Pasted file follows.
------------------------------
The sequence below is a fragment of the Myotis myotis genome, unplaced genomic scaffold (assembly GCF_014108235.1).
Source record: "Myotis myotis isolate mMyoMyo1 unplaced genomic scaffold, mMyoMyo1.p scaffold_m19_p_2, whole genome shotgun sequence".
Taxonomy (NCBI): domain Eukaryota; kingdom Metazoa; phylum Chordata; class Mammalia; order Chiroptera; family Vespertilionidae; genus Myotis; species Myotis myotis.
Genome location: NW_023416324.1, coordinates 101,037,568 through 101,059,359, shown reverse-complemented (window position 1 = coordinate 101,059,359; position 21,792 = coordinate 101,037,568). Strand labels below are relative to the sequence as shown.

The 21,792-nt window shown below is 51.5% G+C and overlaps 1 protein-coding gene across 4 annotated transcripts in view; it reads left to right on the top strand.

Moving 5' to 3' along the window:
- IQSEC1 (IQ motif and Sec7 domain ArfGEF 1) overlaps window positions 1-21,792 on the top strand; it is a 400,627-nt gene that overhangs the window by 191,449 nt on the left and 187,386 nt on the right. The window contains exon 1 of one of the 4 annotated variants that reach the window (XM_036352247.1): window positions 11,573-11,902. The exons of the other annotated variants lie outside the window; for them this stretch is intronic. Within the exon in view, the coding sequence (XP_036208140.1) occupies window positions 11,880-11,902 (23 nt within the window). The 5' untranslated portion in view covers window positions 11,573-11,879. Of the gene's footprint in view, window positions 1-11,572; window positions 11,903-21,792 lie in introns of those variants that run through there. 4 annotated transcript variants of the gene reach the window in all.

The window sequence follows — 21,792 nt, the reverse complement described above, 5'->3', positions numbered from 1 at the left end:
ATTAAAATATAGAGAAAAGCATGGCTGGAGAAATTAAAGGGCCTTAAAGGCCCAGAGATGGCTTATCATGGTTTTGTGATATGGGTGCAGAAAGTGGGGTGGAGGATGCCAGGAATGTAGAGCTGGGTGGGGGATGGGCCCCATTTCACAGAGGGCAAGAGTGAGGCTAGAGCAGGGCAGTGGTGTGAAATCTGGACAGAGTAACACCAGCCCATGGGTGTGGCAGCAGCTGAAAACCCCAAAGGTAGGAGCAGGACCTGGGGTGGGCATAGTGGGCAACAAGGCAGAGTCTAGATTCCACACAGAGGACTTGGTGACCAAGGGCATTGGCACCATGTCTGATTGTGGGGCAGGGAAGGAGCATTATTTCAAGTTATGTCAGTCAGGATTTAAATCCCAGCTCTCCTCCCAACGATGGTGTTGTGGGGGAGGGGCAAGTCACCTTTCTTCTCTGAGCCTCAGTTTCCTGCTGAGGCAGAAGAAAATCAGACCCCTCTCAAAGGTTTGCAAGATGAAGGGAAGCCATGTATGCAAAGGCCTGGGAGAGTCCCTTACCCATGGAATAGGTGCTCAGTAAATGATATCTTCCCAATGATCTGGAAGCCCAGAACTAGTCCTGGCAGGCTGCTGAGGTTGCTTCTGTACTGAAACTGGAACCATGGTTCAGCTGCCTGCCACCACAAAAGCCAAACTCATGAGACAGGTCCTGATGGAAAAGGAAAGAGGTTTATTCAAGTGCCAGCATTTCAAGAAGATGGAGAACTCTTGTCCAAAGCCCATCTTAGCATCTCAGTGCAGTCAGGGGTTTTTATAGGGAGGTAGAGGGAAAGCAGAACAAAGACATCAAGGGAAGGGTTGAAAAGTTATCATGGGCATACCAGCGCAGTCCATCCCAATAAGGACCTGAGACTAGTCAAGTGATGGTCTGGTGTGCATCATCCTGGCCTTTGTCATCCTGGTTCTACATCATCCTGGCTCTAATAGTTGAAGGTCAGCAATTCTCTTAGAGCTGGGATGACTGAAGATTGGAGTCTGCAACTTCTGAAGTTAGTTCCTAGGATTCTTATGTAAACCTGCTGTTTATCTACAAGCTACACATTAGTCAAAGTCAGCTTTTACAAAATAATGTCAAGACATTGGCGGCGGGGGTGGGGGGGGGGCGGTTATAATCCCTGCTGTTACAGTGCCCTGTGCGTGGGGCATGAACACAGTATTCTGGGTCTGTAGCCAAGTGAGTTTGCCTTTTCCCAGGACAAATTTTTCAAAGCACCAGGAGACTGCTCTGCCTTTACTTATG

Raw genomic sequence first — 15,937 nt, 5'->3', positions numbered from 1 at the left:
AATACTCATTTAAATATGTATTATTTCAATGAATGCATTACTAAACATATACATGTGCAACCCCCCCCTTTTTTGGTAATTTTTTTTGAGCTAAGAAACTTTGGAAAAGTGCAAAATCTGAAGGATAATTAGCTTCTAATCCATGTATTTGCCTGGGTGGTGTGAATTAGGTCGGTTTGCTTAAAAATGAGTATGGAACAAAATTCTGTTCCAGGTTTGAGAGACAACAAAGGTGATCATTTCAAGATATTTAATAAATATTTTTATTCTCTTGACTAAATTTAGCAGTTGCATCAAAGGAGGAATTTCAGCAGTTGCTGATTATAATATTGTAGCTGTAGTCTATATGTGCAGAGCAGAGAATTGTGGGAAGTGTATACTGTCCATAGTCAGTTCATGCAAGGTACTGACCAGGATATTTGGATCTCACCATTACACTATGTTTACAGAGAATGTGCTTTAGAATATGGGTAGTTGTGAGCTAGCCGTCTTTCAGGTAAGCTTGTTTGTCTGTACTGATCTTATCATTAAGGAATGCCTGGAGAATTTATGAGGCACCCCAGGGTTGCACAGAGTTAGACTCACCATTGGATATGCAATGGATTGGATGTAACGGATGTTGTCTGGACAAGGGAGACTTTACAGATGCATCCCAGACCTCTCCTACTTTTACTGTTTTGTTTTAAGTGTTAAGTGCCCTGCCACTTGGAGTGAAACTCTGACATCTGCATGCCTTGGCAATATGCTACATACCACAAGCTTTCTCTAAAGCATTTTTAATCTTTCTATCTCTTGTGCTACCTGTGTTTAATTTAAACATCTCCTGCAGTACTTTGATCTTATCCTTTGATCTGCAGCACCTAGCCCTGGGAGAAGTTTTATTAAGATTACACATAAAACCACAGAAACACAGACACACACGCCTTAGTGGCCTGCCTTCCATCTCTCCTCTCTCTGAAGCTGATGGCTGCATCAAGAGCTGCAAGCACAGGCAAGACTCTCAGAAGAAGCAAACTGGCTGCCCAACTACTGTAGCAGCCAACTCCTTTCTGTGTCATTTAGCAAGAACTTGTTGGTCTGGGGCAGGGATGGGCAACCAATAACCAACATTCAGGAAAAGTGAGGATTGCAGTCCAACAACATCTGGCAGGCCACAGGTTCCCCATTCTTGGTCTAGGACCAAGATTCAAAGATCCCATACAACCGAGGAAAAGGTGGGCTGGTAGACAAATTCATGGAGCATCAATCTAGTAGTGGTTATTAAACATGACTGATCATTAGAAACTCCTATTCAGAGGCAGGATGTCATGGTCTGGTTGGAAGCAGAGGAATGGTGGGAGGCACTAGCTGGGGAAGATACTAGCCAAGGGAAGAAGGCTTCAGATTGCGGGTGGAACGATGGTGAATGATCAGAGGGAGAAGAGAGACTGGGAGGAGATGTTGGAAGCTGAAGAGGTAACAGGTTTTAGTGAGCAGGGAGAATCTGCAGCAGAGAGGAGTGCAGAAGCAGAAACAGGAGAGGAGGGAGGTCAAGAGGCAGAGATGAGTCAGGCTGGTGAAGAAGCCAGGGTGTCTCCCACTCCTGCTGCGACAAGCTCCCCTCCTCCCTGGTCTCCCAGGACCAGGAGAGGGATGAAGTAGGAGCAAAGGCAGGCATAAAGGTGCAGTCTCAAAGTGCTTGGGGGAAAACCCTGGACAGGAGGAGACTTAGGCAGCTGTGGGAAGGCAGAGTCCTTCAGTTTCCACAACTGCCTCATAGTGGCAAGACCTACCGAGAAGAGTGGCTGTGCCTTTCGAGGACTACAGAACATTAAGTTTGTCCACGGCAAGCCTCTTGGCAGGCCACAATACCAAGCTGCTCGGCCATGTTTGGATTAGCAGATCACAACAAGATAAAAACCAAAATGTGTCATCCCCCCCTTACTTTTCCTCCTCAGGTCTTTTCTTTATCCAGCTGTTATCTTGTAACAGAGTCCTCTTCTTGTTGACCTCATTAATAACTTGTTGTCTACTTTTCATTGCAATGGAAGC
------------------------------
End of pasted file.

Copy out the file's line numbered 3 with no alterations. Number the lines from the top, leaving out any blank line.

Taxonomy (NCBI): domain Eukaryota; kingdom Metazoa; phylum Chordata; class Mammalia; order Chiroptera; family Vespertilionidae; genus Myotis; species Myotis myotis.